St. George’s (Yuriev) Monastery. Founded in 1030, it is one of the oldest monasteries in Russia, a cultural heritage site of federal significance. The monastery is located on the southern outskirts of Veliky Novgorod on the bank of the Volkhov River. On the territory of the monastery there are St. George, Spassky, and Holy Cross Cathedrals, a four-tiered bell tower 52 m high, and several old churches. Crowned with three silvery domes, St. George’s Cathedral is a wonderful example of Old Russian architecture. The Vitoslavlitsy Museum is located nearby. Yur’yevskoye Highway, 10.

Museum of Folk Wooden Architecture “Vitoslavlitsy”. This open-air exhibition was opened in 1964. 22 wooden architectural monuments of the 16th-20th centuries - churches, residential buildings, and outbuildings - were brought here from different districts of the Novgorod region.

Inside the peasant huts, you can see recreated old interiors: “Winter Life”, “Wedding”, “Wool Felting Craft”, and others. Folk festivals are also held on the territory of the museum. On the second floor of the souvenir shop there is the Museum of Irons with a unique collection of irons of the 18th-20th centuries. Yur’yevskoye Highway, 14.

Center for Musical Antiquities named after V.I. Povetkin. The unique collection of this museum acquaints visitors with the old musical instruments of Rus. Here you can also hear old Russian music. Most of the exhibits date back to the 10th-15th centuries. For the guests of the center, folk songs of the Russian North-West and North are performed. Choir concerts are held on holidays. Il’ina Street, 9b.

Art Museum. The permanent exhibition of this museum is dedicated to Russian art of the 17th-20th centuries. It was opened in the historic building of the Noble Assembly in 2001. The rich collection of the museum includes paintings, drawings, sculptures, miniatures, etc.

Among the most valuable exhibits are paintings created by such masters as K. Bryullov, I. Repin, A. Aivazovsky and sculptures, including M. Antokolsky and M. Vrubel. The museum’s collection of Russian art objects is considered one of the best outside Moscow and St. Petersburg. Sofiyskaya Square, 2.

Museum of Artistic Culture of the Novgorod Land. This museum was opened in one of the buildings of the Desyatinnyy monastery in 2002. The exposition is composed of works by Novgorod artists of the late 20th - early 21st centuries. In addition to paintings, visitors can look at porcelain and glass products made by local craftsmen. Desyatinnyy Lane, 6.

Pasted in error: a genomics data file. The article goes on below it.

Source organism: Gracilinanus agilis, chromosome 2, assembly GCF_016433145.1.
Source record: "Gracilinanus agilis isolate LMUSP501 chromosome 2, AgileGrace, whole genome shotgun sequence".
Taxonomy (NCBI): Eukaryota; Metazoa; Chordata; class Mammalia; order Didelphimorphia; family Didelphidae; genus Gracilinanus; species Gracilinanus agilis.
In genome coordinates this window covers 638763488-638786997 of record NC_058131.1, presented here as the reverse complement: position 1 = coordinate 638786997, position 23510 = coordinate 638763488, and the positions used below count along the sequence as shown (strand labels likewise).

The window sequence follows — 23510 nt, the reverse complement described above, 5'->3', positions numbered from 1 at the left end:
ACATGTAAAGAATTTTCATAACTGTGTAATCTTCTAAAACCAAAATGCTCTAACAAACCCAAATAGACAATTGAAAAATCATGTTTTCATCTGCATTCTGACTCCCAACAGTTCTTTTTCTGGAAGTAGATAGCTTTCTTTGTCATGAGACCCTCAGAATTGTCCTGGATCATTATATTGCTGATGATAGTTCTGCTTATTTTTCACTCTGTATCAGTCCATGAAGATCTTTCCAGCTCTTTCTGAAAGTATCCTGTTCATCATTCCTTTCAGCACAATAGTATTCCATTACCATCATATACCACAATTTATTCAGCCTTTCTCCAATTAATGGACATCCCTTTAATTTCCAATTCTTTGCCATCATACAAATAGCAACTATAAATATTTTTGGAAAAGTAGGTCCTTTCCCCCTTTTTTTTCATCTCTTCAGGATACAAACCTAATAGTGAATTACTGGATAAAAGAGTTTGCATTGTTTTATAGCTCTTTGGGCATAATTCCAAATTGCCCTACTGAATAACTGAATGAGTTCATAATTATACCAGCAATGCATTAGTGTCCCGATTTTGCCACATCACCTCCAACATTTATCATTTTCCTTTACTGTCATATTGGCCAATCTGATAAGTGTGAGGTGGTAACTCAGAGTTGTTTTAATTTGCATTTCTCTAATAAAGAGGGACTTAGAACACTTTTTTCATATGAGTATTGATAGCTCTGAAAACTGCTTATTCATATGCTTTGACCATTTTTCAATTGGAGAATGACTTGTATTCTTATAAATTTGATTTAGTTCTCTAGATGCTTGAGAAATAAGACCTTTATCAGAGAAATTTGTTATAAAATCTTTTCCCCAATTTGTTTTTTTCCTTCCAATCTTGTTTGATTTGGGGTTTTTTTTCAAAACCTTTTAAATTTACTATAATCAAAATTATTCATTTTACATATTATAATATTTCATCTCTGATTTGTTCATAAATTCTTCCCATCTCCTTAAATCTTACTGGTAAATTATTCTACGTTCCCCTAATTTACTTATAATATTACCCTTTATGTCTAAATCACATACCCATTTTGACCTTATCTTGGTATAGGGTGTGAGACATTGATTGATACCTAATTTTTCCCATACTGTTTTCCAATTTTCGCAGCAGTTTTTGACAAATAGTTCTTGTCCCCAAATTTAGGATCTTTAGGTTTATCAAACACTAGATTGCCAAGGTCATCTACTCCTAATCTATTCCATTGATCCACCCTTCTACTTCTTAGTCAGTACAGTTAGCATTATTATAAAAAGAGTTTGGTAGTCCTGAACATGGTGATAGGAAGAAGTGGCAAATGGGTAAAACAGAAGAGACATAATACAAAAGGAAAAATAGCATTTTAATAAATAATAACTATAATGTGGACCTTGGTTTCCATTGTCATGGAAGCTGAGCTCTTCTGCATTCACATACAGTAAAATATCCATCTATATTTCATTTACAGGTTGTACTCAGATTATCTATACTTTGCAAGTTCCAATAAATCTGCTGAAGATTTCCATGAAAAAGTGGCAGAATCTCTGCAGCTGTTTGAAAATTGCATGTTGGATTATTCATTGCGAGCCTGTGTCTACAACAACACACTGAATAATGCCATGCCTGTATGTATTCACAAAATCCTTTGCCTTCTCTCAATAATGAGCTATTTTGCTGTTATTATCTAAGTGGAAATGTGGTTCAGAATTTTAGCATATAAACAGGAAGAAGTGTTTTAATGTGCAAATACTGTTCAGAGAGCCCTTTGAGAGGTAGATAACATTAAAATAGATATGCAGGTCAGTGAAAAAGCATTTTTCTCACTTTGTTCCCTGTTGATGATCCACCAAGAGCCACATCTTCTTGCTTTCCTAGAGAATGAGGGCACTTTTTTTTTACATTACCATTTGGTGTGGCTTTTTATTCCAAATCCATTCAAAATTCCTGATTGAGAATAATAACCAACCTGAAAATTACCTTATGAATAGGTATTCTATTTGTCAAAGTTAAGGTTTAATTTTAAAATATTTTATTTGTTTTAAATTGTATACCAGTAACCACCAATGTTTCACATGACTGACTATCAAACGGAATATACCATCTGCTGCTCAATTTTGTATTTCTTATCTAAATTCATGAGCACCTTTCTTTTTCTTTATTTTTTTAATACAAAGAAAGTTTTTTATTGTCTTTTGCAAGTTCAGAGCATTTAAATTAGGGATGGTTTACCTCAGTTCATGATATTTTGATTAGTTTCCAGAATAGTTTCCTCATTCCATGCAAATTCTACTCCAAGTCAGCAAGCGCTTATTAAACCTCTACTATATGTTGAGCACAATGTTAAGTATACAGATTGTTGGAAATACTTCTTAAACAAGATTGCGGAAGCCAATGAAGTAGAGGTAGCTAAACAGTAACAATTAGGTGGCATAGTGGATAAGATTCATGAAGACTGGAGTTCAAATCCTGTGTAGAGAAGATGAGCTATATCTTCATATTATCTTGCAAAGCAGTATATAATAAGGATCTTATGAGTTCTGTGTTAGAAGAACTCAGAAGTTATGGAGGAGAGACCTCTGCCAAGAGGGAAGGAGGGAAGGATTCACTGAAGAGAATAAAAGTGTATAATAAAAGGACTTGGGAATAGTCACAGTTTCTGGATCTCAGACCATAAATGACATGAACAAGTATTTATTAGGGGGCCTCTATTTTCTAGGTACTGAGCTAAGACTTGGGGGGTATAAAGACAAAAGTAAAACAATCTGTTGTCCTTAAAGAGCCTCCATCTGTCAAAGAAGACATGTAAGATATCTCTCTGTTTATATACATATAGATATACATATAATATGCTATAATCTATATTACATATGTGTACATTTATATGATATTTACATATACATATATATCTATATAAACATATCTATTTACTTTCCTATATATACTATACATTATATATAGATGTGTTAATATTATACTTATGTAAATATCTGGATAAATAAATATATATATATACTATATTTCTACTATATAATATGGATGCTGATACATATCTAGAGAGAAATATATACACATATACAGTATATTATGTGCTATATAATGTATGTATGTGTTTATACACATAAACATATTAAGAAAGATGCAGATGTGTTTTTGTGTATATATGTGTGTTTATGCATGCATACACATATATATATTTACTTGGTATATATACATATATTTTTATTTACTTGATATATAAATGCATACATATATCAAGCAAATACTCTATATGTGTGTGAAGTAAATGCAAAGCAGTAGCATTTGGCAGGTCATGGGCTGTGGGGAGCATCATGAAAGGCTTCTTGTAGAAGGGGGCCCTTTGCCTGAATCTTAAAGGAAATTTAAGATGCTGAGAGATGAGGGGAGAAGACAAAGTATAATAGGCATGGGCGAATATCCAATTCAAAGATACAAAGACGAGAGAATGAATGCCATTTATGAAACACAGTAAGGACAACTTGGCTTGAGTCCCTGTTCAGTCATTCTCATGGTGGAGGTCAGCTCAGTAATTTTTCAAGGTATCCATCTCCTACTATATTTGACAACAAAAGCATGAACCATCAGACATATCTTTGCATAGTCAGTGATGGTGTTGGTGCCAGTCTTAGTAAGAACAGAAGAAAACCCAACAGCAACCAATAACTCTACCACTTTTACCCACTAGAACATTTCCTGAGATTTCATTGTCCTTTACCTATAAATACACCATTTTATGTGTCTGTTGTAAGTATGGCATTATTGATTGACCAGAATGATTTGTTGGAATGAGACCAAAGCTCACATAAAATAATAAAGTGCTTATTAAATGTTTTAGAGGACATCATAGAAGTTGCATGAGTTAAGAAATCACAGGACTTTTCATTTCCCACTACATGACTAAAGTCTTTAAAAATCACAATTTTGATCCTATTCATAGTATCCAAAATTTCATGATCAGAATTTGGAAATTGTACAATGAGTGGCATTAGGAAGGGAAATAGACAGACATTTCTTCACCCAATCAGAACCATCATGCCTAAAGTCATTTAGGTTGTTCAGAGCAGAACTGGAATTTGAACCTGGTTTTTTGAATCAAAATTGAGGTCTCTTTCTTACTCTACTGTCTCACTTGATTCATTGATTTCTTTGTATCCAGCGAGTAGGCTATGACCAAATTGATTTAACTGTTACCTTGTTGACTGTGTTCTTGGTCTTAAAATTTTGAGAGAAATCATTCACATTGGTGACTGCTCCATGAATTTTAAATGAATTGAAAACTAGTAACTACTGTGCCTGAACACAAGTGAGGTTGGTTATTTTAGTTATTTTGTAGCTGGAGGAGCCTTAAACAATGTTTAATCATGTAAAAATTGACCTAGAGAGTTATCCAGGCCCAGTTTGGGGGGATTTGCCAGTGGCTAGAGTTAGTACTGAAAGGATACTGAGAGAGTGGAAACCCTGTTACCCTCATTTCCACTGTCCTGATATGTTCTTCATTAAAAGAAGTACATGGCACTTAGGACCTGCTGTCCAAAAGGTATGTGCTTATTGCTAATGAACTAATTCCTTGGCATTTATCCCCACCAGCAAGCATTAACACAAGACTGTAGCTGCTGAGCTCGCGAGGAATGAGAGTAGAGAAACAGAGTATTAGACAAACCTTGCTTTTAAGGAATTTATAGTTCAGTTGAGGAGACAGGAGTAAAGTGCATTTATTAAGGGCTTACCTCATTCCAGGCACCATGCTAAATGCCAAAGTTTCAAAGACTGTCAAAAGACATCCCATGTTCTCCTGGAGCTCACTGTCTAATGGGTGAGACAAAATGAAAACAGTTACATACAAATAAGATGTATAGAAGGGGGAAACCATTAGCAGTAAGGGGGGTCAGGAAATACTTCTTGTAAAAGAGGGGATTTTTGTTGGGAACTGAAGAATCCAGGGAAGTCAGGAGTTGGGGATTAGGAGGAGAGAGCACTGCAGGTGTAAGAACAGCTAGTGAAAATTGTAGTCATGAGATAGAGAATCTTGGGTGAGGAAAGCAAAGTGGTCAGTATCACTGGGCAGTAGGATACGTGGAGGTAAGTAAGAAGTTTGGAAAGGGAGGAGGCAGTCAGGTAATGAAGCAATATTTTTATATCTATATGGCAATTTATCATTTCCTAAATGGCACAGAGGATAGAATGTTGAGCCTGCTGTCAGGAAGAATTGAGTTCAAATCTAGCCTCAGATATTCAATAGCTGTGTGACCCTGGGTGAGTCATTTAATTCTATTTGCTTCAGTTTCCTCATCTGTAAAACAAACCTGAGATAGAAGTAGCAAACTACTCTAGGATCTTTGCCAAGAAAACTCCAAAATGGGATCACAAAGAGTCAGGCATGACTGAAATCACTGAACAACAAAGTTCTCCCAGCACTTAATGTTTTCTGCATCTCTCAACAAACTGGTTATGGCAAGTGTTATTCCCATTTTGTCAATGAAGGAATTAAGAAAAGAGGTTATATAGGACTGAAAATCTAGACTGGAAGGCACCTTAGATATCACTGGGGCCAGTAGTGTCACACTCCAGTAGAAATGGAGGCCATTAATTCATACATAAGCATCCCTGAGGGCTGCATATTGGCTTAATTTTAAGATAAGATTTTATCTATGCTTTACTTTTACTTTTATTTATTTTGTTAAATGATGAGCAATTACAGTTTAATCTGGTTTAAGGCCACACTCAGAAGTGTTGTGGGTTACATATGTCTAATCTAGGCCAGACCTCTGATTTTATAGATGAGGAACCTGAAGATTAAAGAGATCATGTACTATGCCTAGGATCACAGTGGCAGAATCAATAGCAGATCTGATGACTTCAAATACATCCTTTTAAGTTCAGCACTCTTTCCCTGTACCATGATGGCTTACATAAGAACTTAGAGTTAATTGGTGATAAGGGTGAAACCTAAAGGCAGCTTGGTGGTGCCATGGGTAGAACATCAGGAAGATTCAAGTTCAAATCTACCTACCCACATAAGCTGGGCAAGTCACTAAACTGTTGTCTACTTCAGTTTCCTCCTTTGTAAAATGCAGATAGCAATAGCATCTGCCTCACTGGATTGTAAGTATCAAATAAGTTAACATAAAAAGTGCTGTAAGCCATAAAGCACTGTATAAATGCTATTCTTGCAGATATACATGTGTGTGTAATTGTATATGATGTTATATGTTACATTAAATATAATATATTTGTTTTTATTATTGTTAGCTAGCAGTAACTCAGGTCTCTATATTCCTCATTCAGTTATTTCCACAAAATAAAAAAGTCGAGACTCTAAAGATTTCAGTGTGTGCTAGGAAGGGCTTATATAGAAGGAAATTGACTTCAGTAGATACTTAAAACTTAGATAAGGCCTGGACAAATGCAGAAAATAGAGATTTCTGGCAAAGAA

Novgorod city of Russia photos

Pictures of Veliky Novgorod

Veliky Novgorod architecture

Veliky Novgorod architecture

Author: Elena Abramova

Veliky Novgorod Detinets (Kremlin)

Veliky Novgorod Detinets (Kremlin)

Author: Ismail Soytekinoglu

Veliky Novgorod Fortress

Veliky Novgorod Fortress

Author: Sergey Duhanin


Picturesque churches of Veliky Novgorod

St. Sophia Cathedral in Veliky Novgorod

St. Sophia Cathedral in Veliky Novgorod

Author: Zaritsky Igor

Peter and Paul Church in Veliky Novgorod

Peter and Paul Church in Veliky Novgorod

Author: Sergey Duhanin

Church of Clement, Pope of Rome in Veliky Novgorod

Church of Clement, Pope of Rome in Veliky Novgorod

Author: Sergey Duhanin


Old churches of Veliky Novgorod

Church of the Transfiguration on Ilyin in Veliky Novgorod

Church of the Transfiguration on Ilyin in Veliky Novgorod

Author: Sergey Popov

Myrrhbearers Church in Veliky Novgorod

Myrrhbearers Church in Veliky Novgorod

Author: Sergey Duhanin


The questions of our visitors

Gary asks: I need transportation from St Petersburg airport (Pulkovo) to Veliky Novgorod on May 5, 2010 and return transportation on May 11, 2010. Who can I contact and how much does it cost for three adults and luggage?
Expert's answer:

There are several ways of going from the airport of St. Petersburg to Veliky Novgorod.

The fastest one and of course the most expensive is to go by taxi from the airport straight to the destination city. The price is about 4,500-5,000 Rubles (about 70-80 USD).

Another way is to go by train. From the airport you should go to Vitebsky railway station, departure: 7:53, arrival: 13:06 local time. Also you can go to Moskovsky railway station. There are two trains: the first one departs at 8:12 and the second one - at 17:18). Not sure about the price of the tickets but much cheaper than going by taxi.

The third variant is to go by bus. You should go to the bus station at Obvodnoy Canal Embankment. The first bus departs at 7:30; the latest - at 21:30.